1. Central park
A year-round must
You’d be hard pushed to go to New York and not see Central Park. Life in Manhattan revolves around the city’s green hub and there’s a whole host of activities for children. The most quintessential would be a horse-drawn carriage ride around its winding trails, taking in the sights at the same time. One carriage holds up to two adults and three children under 12. There’s also a zoo and over 20 playgrounds – including Billy Johnson Playground on Fifth Avenue (five minutes from the zoo), which boasts a 45ft long granite slide – while in the winter, it becomes a wonderland with an ice-skating rink.
2. Staten Island
Get the ferry to a green haven
Float past the Statue of Liberty and New York Harbour on the free ferry to Staten Island, before stepping off into the city’s greenest borough. The island is made up of 12,300 acres of protected parkland making it an idyllic place to while away a day. Go horse riding at Clay Pit Ponds State Park and discover the waterways from a kayak – Kayak Staten Island offers free trips with volunteers. From South Beach, hire a bicycle or play a round of golf. Life on the island is about the great outdoors, but there are also museums, forts and historic houses to explore.
3. Empire State Building
NYC’s iconic art deco building offers the city’s best views from its 86th-floor viewing platform. Whizzing up in the high-speed lift is fun in itself, but time your visit carefully as the queues are long. If you don’t fancy waiting, walk up the stairs to the second floor for the New York Skyride, an interactive virtual tour of New York. Alternatively, book your tickets online to skip the ticket queue and buy an Express Pass to miss the queues for the lift and security. Be warned that buggies are not allowed.
Museum of modern art
The world’s most exciting collection of modern art lines the walls of MOMA. Take your time as you pass colourful Lichtenstein’s, surreal Picassos and abstract Pollocks, or head straight to pieces that your kids will recognize such as Monet’s vast Water Lilies and Van Gogh’s The Starry Night. If the art doesn’t grab their attention, there are workshops to get crafty in, while for teens there are films, talks and classes. Two cafes offer all-day informal dining – Café 2 has a children’s menu and highchairs.
5. Sony Wonder Technology Lab
Exciting interactive exhibits
This museum of gadgetry showcases fascinating technology in a creative environment and best of all it’s free. Feel what it’s like to perform virtual heart surgery, interact with robots, delve inside the inner workings of video games or create a cartoon character in the Animation Studio. Alongside the gizmos are film screenings of the likes of Dora the Explorer, as well as workshop programs for families, particularly in the school holidays.
Althoughentrance is free, it is advised to book your tickets online.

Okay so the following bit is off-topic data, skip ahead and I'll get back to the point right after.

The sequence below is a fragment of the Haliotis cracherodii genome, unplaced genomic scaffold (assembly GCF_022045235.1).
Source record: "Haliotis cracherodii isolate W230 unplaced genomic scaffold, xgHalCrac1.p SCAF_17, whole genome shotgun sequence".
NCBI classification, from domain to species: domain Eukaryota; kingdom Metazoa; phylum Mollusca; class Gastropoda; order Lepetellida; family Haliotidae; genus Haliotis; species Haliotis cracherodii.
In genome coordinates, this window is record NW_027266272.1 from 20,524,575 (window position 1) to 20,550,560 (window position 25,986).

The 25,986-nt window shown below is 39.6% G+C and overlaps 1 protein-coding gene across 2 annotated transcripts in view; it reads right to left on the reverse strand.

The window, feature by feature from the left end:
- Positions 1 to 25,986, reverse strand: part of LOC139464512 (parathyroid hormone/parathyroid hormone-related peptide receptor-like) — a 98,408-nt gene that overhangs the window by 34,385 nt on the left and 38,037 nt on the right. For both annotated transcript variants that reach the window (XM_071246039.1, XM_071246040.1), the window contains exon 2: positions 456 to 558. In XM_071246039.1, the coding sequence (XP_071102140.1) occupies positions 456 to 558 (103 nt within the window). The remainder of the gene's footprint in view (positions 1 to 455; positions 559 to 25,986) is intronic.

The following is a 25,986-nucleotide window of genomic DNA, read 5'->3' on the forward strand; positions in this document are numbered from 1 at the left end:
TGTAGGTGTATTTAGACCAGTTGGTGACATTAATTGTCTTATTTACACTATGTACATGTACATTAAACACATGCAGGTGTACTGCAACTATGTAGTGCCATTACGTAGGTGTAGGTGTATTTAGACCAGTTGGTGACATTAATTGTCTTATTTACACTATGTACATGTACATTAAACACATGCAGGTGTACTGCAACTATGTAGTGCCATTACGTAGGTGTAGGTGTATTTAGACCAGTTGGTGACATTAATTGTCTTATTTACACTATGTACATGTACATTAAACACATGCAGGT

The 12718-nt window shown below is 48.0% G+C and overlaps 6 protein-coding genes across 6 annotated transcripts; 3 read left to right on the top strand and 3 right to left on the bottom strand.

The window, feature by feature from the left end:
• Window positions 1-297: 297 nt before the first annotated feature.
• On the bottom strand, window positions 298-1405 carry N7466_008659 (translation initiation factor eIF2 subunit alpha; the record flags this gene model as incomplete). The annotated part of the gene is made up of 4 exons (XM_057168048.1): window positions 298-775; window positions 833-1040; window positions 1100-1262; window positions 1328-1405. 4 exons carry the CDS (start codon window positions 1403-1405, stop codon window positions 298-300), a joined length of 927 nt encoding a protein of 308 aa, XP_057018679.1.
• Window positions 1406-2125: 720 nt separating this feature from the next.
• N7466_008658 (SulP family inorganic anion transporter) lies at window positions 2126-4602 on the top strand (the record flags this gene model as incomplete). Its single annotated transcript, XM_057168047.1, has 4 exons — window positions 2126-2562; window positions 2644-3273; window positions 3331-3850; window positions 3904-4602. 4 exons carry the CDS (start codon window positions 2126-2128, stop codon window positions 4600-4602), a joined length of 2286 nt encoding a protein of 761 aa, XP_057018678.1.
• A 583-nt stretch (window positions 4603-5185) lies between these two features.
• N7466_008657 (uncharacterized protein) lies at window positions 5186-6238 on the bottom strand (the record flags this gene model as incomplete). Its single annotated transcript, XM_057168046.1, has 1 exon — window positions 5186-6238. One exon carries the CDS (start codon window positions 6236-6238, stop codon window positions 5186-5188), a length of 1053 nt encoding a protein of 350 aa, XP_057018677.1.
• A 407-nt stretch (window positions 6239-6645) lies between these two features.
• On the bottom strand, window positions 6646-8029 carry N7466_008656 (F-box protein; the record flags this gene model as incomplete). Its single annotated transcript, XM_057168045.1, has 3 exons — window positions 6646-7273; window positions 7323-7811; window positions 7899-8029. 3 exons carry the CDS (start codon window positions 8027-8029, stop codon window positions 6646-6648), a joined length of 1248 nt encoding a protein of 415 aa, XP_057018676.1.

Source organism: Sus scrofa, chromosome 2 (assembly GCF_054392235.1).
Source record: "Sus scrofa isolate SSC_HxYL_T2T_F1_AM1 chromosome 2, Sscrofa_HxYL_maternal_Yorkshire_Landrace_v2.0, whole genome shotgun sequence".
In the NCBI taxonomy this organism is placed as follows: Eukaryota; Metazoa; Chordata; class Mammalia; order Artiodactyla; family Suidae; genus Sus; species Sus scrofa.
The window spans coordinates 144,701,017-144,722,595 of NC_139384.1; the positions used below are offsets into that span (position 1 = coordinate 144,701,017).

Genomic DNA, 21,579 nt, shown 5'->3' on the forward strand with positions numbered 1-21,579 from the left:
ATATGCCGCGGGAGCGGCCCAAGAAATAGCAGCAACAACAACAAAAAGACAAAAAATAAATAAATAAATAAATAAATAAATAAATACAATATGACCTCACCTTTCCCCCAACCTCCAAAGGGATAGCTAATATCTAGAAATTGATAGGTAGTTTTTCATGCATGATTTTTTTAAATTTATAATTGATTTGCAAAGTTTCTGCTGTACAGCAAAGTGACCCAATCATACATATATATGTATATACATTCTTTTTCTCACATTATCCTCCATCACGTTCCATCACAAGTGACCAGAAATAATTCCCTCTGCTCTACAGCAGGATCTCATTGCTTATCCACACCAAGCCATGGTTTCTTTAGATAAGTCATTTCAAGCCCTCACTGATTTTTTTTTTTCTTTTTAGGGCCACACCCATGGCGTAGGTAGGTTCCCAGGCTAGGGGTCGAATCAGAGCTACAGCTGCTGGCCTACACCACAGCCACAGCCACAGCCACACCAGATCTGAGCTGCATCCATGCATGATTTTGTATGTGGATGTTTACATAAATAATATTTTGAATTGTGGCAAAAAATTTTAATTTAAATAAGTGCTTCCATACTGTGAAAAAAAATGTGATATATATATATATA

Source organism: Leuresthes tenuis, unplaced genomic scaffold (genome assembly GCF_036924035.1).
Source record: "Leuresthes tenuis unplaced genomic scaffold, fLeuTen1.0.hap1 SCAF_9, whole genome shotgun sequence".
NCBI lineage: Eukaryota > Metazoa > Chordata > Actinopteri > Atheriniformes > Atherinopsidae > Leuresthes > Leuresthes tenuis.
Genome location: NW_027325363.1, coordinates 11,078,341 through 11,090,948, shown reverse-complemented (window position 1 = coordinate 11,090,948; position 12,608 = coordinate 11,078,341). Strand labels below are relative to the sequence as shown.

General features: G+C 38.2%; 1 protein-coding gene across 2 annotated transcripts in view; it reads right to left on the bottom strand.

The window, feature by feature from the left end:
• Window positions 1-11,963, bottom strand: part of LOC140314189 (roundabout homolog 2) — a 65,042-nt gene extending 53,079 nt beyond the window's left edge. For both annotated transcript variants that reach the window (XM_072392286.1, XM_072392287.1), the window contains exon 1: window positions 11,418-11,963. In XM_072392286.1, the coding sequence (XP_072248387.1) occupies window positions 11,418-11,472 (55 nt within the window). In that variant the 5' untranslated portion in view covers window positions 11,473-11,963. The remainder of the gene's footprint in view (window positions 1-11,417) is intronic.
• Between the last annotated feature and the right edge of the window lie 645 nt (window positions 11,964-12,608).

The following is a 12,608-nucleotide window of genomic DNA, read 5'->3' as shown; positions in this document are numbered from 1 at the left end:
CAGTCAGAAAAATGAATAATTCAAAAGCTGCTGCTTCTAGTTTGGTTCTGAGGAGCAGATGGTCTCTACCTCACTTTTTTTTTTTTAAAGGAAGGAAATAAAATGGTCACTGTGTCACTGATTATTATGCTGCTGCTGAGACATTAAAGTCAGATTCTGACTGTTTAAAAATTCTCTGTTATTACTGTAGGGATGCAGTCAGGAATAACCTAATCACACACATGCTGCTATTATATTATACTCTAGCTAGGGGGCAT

6. Hester Street Fair
Food, crafts and jewellery
Artisanal food carts, vintage clothing and jewellery stalls line the leafy road that Hester Street Fairoccupies. Conceived in 2009 by a group of locals, the fair runs from April to October and is held every Saturday (from 10am–6pm) in what was New York’s largest street cart market during the 19th century.
Now it pays homage to its roots with a collection of the city’s top market stall vendors. Graze on snacks from cuisines around the world, buy souvenirs or have a family yoga lesson for only one dollar.
7. Rocket Park
New York hall of science
Wannabe Buzz Aldrins/Lightyears will love getting to grips with NASA rockets responsible for missions to outer space and putting man on the moon at the New York Hall of Science’s Rocket Park, in Queen’s. Along with the space shuttles, the 60,000ft playground includes seesaws, slides and a water play area, as well as a nine-hole crazy golf course. Opening times vary throughout the year so check the website before you go.
Price: Entry to Rocket Park is an extra $4 on top of the general admission price, which is $6 for adults and $5 for children.
8. Chelsea Piers
Sports & entertainment
Inplace of four formerly neglected piers next to the Hudson River are the new Chelsea Piers, a 28-acre playground for children and adults. From gymnastics and rock-climbing to ice-skating and swimming, or an all-American baseball experience in one of the batting cages, there’s something for all ages.
Once you’ve worked up an appetite, head to one of the relaxed restaurants, such as Famous Famiglia, which serves up family-friendly Italian food. Located on Manhattan’s West Side, it’s easily accessible by the Subway, but there is a bit of a walk from the station to the piers.
9. Activities in Brooklyn
Rollercoasters and baseball
Take a water taxi from Manhattan to Pier 1 for a slice of Brooklyn life. There’s the zoo, Brooklyn Children’s Museum and the Botanic Garden for starters. Then sample some of the local flavours at the Ice Cream Factory, Jacques Torres’ Chocolate Factory or one of the many pizza parlors. Next up, hit Coney Island for some minor league baseball, riding the rollarcoaster and building sandcastles on the beach. Walk back to Manhattan over Brooklyn Bridge’s promenade, which is shared by cyclists, roller-bladers and skate boards. It’s best early in the morning or during sunset.
10. Broadway shows
The Lion King, Wicked, Annie: there are plenty of child-friendly shows on Broadway, as well as some great options off-Broadway. Alternatively book a baby-sitter and slope off for some adult entertainment at Avenue Q or The Book of Mormon. There’s an excellent range of eating options on and around Broadway, most of which offer pre- and post-theatre menus. If you can stomach it,Ellen’s Stardust Diner, a cheesy fifties-style diner with singing waiting staff will be sure to get you in the mood for some show tunes.